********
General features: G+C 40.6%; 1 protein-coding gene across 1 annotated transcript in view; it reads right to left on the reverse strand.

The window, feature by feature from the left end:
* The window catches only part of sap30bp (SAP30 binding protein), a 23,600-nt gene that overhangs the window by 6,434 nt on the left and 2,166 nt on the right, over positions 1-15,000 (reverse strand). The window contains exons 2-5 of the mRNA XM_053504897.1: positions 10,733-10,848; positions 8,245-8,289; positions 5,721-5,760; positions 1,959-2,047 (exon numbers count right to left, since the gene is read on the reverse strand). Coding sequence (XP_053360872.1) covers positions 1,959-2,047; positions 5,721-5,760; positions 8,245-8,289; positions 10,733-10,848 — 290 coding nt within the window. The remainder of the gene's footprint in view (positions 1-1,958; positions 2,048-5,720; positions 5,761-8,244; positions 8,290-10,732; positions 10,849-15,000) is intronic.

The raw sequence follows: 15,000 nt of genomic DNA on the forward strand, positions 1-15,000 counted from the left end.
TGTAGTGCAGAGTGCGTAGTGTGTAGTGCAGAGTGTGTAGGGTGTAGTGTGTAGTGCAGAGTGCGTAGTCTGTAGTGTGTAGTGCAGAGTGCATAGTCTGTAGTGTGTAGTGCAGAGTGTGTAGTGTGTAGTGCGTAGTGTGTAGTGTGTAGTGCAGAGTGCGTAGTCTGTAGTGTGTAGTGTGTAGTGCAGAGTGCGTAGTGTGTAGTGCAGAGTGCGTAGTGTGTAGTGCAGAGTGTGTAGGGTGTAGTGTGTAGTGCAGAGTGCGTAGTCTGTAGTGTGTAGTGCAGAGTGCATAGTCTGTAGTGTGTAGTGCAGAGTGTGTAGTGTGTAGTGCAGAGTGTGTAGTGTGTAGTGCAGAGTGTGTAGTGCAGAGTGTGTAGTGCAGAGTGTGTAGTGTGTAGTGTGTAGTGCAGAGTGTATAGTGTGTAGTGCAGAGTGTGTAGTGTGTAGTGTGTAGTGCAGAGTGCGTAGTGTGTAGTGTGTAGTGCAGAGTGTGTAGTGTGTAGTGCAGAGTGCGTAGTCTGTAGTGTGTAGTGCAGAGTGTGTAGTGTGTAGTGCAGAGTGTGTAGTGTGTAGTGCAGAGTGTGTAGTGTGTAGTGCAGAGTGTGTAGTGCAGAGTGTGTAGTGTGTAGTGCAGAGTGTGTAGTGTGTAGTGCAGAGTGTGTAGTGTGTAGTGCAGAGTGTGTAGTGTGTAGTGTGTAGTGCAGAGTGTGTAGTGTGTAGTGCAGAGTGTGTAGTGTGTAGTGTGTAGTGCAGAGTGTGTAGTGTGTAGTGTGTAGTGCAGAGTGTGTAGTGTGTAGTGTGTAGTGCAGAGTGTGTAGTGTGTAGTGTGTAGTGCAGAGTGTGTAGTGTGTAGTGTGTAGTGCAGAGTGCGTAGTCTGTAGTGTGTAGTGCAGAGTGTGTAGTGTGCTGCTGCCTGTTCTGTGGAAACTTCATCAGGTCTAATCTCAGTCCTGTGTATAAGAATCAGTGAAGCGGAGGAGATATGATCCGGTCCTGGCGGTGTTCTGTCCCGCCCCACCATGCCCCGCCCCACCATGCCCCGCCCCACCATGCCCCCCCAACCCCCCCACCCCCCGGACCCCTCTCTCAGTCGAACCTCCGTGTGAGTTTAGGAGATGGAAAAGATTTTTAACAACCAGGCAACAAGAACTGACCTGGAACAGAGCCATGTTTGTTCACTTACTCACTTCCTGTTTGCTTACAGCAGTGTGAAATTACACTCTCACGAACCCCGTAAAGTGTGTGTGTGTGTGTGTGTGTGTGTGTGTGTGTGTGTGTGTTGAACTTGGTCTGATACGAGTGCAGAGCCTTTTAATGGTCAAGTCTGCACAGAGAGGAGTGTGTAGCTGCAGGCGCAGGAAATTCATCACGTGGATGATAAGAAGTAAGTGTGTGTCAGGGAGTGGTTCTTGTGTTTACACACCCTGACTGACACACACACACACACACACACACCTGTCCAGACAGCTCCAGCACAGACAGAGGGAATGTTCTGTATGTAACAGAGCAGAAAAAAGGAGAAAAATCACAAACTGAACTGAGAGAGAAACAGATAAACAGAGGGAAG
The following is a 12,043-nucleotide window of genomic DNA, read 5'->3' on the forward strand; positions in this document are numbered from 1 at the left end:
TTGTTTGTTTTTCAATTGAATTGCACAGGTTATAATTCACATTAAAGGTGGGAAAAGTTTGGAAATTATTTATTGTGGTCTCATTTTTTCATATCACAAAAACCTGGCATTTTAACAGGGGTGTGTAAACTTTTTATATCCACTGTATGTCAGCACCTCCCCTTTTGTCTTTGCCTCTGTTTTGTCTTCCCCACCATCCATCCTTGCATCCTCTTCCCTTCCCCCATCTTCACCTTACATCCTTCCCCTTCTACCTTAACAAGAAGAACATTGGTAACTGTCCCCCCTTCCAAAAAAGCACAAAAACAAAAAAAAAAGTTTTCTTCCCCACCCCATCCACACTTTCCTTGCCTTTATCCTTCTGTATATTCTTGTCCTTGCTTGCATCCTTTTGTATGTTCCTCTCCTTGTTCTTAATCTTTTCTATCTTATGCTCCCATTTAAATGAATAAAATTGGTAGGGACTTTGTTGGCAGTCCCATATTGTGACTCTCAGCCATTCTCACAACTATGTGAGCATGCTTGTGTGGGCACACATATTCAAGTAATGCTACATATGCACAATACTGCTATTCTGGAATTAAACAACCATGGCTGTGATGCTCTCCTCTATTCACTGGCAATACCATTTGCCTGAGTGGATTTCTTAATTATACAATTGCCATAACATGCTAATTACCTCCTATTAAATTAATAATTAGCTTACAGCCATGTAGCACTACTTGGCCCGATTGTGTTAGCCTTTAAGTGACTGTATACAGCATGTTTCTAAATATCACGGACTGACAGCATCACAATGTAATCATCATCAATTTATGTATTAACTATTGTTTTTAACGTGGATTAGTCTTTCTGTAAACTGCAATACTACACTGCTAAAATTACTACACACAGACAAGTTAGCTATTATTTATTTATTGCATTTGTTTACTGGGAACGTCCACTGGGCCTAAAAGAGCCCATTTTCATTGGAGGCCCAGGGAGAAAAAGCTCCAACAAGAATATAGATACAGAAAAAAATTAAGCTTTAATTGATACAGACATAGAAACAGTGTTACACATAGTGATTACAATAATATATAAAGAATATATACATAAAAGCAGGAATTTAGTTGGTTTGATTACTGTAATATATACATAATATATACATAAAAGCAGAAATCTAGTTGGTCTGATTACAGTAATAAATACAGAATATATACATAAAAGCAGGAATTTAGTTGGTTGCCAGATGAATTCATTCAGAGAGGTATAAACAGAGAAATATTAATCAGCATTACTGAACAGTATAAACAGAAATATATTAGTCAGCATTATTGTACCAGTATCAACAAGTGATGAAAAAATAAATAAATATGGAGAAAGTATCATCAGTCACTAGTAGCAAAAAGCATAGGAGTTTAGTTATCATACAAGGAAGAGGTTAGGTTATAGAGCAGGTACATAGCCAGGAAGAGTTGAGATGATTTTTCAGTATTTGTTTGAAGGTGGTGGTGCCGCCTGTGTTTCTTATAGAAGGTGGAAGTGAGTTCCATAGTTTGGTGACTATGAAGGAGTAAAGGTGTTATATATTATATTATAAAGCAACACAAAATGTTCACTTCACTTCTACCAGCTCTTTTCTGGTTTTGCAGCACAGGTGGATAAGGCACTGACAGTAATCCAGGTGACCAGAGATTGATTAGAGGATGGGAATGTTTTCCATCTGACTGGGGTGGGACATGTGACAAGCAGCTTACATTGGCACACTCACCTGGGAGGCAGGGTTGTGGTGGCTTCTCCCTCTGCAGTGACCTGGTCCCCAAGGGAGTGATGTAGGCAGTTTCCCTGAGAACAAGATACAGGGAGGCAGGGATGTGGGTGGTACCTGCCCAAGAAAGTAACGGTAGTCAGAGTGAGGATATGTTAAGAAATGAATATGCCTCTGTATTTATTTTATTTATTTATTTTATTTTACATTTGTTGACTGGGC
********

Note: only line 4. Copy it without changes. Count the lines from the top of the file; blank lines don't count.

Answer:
The raw sequence follows: 15,000 nt of genomic DNA on the forward strand, positions 1-15,000 counted from the left end.